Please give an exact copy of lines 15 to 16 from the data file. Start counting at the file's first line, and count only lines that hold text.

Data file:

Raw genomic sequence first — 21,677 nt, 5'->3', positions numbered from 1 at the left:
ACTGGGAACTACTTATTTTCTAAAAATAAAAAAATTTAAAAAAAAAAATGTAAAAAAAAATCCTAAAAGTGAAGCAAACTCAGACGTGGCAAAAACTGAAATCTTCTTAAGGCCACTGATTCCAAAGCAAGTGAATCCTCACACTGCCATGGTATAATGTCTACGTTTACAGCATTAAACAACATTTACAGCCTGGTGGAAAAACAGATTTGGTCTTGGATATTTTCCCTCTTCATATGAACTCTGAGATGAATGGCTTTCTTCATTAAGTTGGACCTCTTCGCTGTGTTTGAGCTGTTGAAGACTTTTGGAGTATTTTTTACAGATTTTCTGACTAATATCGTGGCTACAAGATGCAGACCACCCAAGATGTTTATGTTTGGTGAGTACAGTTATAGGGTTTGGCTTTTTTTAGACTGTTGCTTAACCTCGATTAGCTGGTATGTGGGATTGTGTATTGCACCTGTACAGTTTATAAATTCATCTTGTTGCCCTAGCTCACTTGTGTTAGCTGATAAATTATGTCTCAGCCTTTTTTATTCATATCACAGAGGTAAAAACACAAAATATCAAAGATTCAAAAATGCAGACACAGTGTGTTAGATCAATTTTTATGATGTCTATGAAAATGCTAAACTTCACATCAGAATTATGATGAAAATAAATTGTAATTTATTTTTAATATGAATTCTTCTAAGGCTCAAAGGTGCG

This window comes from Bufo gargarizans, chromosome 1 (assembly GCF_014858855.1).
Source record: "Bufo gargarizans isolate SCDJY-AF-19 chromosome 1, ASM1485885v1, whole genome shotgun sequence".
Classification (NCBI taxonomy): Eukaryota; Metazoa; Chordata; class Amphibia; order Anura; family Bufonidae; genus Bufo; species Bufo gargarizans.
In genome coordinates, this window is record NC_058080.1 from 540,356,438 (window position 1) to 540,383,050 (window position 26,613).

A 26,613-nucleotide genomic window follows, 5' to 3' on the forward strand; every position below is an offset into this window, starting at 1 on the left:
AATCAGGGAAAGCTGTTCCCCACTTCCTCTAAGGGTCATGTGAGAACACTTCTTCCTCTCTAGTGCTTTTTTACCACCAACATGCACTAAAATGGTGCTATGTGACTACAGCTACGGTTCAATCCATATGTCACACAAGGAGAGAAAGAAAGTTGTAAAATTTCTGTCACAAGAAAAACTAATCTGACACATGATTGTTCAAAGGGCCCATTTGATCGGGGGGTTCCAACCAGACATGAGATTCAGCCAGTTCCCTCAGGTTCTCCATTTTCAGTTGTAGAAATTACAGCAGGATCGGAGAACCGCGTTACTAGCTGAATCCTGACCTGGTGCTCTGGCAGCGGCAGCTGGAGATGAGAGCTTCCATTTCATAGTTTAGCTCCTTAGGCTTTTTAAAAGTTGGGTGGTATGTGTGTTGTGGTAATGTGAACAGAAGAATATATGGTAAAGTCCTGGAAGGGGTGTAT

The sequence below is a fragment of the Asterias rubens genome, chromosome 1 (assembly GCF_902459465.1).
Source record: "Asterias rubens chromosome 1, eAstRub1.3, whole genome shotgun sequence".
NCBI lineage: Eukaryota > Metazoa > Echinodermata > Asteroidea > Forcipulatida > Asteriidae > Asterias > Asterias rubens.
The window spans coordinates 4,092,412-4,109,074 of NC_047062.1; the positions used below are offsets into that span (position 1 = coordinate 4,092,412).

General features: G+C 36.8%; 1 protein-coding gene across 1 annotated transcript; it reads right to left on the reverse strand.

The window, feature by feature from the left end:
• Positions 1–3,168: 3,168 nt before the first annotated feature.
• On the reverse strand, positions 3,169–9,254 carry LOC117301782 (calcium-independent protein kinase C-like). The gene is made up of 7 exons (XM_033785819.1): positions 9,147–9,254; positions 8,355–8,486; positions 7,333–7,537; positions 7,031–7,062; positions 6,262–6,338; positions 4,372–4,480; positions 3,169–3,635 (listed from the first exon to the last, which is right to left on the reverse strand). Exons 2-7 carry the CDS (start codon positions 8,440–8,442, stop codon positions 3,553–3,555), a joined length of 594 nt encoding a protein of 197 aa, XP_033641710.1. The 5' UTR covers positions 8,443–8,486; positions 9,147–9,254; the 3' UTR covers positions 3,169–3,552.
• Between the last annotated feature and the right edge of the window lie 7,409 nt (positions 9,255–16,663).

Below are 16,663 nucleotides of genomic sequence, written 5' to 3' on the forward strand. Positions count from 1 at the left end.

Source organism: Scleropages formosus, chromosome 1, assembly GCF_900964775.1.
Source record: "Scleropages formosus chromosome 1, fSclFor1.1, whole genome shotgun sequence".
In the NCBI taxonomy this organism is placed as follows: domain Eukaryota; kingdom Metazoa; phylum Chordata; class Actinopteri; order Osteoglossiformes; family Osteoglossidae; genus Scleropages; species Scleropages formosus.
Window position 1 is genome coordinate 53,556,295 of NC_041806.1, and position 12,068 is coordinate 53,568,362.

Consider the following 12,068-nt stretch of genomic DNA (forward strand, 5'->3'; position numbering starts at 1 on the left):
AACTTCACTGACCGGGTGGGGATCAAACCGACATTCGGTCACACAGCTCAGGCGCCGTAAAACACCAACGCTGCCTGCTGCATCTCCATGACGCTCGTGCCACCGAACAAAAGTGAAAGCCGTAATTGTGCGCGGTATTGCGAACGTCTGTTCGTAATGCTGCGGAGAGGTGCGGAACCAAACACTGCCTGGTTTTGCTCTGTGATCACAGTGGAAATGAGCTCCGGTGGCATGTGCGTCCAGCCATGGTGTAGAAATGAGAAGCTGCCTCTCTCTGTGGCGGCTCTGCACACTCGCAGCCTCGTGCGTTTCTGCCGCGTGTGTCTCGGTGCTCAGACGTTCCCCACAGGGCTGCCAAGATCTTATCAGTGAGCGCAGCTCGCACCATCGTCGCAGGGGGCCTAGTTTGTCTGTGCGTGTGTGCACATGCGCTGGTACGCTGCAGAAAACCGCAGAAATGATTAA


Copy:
• Positions 1–3,168: 3,168 nt before the first annotated feature.
• On the reverse strand, positions 3,169–9,254 carry LOC117301782 (calcium-independent protein kinase C-like). The gene is made up of 7 exons (XM_033785819.1): positions 9,147–9,254; positions 8,355–8,486; positions 7,333–7,537; positions 7,031–7,062; positions 6,262–6,338; positions 4,372–4,480; positions 3,169–3,635 (listed from the first exon to the last, which is right to left on the reverse strand). Exons 2-7 carry the CDS (start codon positions 8,440–8,442, stop codon positions 3,553–3,555), a joined length of 594 nt encoding a protein of 197 aa, XP_033641710.1. The 5' UTR covers positions 8,443–8,486; positions 9,147–9,254; the 3' UTR covers positions 3,169–3,552.